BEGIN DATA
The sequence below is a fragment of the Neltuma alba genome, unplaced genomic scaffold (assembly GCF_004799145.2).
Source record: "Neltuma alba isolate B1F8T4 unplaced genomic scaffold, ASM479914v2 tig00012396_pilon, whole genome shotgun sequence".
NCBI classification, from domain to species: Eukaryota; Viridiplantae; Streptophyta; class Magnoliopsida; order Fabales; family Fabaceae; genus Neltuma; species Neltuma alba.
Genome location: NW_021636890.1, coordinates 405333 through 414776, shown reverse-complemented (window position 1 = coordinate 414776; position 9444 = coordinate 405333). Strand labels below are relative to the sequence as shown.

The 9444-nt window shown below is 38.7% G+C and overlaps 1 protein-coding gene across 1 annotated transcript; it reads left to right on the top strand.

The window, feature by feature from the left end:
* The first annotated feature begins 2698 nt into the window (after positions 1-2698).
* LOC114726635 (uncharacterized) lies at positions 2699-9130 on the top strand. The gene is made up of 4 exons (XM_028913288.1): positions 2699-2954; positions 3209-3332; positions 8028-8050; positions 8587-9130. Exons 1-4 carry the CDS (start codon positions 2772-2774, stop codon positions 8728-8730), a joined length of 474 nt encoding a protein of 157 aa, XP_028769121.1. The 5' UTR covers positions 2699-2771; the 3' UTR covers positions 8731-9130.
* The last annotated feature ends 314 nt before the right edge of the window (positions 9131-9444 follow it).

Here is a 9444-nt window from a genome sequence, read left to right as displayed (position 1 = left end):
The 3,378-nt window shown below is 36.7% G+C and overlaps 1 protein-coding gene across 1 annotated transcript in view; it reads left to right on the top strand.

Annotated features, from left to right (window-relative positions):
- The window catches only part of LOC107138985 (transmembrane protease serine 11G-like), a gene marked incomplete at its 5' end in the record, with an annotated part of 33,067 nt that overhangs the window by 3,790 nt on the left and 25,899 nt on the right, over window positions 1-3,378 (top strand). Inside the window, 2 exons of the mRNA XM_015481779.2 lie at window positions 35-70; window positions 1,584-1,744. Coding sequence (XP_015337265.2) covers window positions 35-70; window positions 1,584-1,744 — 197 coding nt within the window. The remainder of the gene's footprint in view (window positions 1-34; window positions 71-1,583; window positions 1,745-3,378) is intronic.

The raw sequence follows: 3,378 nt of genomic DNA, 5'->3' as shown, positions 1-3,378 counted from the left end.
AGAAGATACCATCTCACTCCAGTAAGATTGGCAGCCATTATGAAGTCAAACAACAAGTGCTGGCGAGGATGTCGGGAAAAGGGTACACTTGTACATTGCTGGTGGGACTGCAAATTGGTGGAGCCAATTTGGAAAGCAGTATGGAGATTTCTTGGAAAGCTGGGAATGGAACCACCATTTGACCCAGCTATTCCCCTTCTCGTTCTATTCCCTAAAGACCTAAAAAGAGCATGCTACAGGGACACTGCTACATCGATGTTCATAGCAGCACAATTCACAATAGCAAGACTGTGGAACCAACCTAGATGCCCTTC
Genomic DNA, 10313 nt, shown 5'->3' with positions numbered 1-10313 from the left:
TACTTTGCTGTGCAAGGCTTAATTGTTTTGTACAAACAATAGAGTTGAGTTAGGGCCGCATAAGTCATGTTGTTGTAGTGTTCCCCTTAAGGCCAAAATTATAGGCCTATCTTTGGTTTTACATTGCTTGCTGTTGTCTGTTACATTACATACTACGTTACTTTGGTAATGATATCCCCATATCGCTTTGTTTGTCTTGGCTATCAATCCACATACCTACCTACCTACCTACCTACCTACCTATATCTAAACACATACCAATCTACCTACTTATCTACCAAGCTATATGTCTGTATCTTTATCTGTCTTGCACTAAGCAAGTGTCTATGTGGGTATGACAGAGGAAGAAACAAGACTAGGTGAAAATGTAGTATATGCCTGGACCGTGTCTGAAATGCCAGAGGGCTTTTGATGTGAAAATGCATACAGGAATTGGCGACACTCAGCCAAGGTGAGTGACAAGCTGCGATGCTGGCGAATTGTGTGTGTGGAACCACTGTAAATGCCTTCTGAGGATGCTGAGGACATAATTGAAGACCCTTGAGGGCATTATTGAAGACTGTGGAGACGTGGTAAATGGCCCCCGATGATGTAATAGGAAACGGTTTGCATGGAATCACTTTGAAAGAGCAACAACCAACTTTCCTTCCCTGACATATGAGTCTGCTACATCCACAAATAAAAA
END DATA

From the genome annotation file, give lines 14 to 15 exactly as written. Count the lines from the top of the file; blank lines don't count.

The raw sequence follows: 3,378 nt of genomic DNA, 5'->3' as shown, positions 1-3,378 counted from the left end.
AGAAGATACCATCTCACTCCAGTAAGATTGGCAGCCATTATGAAGTCAAACAACAAGTGCTGGCGAGGATGTCGGGAAAAGGGTACACTTGTACATTGCTGGTGGGACTGCAAATTGGTGGAGCCAATTTGGAAAGCAGTATGGAGATTTCTTGGAAAGCTGGGAATGGAACCACCATTTGACCCAGCTATTCCCCTTCTCGTTCTATTCCCTAAAGACCTAAAAAGAGCATGCTACAGGGACACTGCTACATCGATGTTCATAGCAGCACAATTCACAATAGCAAGACTGTGGAACCAACCTAGATGCCCTTC